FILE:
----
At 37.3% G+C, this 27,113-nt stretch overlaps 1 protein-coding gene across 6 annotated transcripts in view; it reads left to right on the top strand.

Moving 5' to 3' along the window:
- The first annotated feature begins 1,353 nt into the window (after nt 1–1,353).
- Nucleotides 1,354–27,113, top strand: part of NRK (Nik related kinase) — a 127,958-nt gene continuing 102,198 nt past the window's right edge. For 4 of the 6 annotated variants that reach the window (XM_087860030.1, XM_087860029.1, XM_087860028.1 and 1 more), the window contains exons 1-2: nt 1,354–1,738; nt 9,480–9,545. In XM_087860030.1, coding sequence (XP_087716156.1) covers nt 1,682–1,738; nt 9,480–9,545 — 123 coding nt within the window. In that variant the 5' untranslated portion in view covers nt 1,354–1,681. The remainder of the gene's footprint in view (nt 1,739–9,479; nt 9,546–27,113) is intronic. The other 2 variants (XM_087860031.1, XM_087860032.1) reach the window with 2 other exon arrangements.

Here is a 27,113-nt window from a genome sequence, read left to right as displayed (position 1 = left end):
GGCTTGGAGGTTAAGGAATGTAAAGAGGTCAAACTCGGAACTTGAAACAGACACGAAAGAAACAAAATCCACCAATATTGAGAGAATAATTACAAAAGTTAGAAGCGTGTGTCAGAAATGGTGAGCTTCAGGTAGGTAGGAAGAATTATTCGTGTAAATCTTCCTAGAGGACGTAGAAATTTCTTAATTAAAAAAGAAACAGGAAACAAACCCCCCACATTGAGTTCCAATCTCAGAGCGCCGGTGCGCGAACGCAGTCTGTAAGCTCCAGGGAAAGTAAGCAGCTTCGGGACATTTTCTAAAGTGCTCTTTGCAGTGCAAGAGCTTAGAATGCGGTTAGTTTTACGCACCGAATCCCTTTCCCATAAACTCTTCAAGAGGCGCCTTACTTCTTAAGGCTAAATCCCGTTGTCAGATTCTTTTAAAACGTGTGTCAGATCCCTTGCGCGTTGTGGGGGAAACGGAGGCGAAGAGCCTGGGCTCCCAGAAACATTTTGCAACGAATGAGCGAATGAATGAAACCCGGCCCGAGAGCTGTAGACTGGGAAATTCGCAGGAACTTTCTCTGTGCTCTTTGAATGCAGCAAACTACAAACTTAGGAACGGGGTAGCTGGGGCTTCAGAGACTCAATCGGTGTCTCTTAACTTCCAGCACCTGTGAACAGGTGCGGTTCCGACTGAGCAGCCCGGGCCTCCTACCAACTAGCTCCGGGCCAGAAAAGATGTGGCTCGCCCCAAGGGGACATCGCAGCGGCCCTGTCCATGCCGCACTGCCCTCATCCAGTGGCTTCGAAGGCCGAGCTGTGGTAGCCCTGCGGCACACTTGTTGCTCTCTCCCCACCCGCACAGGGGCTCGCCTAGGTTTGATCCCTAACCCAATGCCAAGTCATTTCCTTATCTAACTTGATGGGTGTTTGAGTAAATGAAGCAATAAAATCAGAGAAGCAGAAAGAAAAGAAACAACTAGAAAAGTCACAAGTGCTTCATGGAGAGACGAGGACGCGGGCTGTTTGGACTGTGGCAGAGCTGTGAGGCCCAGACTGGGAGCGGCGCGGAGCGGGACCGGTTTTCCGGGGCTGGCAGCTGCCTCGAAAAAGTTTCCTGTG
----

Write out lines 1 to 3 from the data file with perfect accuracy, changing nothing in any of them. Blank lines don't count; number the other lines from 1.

At 37.3% G+C, this 27,113-nt stretch overlaps 1 protein-coding gene across 6 annotated transcripts in view; it reads left to right on the top strand.

Moving 5' to 3' along the window:
- The first annotated feature begins 1,353 nt into the window (after nt 1–1,353).